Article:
At 08:00 Duckworth's ships divided into two divisions, a westerly line to windward under Duckworth with Superb, Northumberland, HMS Spencer and HMS Agamemnon, and an eastern line under Louis with Canopus, HMS Donegal and Atlas. The British frigates were gathered in formation to the west of the British lines, awaiting orders to assist if required. Over the next two hours the British slowly closed with the French squadron, the British divisions breaking up as the faster ships outpaced the slower. Louis' squadron fell behind Duckworth's, while Agamemnon dropped behind the other three vessels in her division, which otherwise remained in a tight formation. A slight shift in the wind allowed Leissègues to adjust his direction to the southwest, but the close presence of the land restricted French movements and at 10:10 Superb was able to open fire on Alexandre.

With the British flagship engaged with the leading French vessel, Northumberland opened fire on the next in line, Leissègues' flagship Impérial. The French ship carried 120 guns to Northumberland's 74, but Cochrane engaged closely, rapidly supported by Spencer, which opened fire on Impérial and Diomède simultaneously. For 15 minutes the British continued to close, both squadrons sailing westwards along the coast with the wind. At 10:25, the damaged Alexandre suddenly swung out of the line in an attempt to drive between Spencer and Northumberland and rake them both. Captain Robert Stopford on Spencer responded rapidly, turning across Alexandre's bow and raking her, before pulling along the opposite side of Garreau's Alexandre and opening fire from close range. In the smoke and confusion neither Superb nor Northumberland noticed Spencer's move; both fired several shots into Spencer before they realized their mistake. With Spencer and Alexandre out of the way, Impérial was able to engage both of the leading British ships, threatening to overwhelm them. Cochrane moved to defend the flagship by pulling Northumberland between Impérial and Superb, suffering terrible damage but preserving Duckworth's ship intact. Impérial's fire was so heavy that several shot passed straight through Northumberland into Superb.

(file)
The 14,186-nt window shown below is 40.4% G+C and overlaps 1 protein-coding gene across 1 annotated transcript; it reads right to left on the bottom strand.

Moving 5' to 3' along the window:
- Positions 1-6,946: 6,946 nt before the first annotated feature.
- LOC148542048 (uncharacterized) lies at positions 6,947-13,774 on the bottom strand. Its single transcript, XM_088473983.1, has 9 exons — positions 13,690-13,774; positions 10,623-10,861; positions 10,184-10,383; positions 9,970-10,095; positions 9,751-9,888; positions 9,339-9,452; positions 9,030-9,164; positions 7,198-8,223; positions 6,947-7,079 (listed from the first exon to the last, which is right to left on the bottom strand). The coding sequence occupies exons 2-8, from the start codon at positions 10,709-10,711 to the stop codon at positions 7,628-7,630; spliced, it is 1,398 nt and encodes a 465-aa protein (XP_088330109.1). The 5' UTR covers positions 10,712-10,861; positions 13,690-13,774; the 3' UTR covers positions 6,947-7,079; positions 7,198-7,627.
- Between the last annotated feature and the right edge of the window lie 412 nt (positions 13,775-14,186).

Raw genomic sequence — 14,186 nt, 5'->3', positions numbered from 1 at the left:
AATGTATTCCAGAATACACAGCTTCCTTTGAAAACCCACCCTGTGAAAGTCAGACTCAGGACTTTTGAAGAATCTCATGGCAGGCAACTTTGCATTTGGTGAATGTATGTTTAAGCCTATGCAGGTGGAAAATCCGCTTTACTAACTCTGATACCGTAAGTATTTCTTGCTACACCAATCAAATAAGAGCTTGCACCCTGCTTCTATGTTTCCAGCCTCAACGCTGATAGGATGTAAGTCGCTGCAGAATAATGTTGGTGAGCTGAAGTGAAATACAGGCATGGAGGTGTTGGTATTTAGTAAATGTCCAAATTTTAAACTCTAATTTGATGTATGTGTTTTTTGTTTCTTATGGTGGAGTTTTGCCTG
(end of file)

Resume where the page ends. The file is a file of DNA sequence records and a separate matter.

Destruction of the French rear
As the combat raged at the head of the line, the remainder of both squadrons strained to join the battle. The British eastern division under Louis reached the battling Alexandre and Spencer at 10:35, the two ships locked together to the south of the main engagement. As they passed, Canopus, Donegal and Atlas all raked the French ship, bringing down all of her masts and leaving her in a crippled state. Canopus then steered directly towards the battle around Impérial, as Donegal and Atlas turned northwest to intercept Brave and Jupiter respectively. At 11:00, Spencer followed Canopus while Alexandre's crew were preoccupied with extinguishing a fire that had broken out on board. Alexandre was so badly damaged that she was unable to either escape or continue the action; she formally surrendered ten minutes later.